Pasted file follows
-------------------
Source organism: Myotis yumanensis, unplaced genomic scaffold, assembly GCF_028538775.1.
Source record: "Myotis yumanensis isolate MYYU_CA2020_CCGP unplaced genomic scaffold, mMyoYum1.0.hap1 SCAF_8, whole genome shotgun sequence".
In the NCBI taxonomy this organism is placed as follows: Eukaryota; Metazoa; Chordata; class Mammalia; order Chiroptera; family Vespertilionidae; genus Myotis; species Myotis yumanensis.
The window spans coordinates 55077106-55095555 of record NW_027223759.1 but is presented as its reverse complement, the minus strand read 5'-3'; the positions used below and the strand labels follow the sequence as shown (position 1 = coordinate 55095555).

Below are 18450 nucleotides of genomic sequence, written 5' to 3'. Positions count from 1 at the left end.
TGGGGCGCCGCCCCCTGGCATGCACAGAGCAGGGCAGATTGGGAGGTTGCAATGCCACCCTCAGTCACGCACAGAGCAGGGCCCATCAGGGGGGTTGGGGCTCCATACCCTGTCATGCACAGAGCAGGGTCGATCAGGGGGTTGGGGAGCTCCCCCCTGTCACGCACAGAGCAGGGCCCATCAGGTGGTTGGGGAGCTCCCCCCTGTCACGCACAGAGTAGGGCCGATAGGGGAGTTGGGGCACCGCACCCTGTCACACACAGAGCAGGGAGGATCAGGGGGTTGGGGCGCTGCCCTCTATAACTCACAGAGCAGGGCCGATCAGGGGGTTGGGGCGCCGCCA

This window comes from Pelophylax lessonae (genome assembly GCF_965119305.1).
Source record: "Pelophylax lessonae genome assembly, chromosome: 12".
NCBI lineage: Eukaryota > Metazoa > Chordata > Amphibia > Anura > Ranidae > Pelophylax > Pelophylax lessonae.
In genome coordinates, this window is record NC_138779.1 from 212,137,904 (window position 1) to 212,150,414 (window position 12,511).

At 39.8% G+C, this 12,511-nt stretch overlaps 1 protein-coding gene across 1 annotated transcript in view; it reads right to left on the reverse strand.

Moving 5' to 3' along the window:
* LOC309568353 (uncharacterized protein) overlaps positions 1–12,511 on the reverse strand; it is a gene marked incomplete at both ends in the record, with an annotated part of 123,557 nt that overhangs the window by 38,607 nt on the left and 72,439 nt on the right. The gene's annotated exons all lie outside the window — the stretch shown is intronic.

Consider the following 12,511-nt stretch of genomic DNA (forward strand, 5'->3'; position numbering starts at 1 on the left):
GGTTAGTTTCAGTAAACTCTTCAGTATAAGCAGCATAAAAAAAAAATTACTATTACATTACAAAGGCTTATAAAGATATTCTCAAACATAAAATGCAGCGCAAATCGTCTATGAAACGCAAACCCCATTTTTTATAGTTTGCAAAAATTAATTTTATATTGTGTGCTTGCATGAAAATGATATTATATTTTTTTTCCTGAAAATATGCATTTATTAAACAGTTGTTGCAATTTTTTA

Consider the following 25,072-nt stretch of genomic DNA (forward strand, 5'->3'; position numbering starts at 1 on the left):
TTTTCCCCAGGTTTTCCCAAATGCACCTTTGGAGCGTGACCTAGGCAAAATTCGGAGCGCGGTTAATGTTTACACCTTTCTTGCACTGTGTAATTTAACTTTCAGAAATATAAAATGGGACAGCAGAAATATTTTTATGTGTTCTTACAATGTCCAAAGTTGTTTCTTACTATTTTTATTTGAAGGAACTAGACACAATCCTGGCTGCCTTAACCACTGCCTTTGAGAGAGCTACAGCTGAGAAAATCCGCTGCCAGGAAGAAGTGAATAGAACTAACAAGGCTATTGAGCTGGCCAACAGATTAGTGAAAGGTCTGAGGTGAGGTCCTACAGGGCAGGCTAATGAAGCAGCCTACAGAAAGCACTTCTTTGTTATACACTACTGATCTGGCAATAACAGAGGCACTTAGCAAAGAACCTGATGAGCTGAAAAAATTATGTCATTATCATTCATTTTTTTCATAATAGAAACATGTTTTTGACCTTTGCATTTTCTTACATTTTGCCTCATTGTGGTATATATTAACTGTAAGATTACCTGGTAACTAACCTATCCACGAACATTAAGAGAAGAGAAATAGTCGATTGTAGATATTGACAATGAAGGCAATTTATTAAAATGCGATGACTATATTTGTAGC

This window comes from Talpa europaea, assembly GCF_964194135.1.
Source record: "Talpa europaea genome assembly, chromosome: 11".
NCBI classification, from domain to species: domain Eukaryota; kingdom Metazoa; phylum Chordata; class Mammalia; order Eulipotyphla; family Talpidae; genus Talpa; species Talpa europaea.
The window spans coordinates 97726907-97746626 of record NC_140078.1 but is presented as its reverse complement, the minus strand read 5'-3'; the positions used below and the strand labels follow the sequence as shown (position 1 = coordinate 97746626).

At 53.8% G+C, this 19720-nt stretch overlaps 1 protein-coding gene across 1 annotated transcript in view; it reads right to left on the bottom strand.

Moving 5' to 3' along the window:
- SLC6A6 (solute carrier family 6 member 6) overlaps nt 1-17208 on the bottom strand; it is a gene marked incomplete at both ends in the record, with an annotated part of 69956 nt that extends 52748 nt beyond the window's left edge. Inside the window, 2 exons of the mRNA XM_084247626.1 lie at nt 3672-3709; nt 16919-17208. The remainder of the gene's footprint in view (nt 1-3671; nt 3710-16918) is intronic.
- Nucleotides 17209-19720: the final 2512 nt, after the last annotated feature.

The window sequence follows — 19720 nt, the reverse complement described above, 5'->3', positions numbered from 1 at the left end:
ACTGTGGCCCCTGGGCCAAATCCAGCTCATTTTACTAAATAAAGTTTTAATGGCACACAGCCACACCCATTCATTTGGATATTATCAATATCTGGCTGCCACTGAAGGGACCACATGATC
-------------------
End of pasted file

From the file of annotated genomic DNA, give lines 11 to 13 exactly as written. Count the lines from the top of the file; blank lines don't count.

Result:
At 39.8% G+C, this 12,511-nt stretch overlaps 1 protein-coding gene across 1 annotated transcript in view; it reads right to left on the reverse strand.

Moving 5' to 3' along the window:
* LOC309568353 (uncharacterized protein) overlaps positions 1–12,511 on the reverse strand; it is a gene marked incomplete at both ends in the record, with an annotated part of 123,557 nt that overhangs the window by 38,607 nt on the left and 72,439 nt on the right. The gene's annotated exons all lie outside the window — the stretch shown is intronic.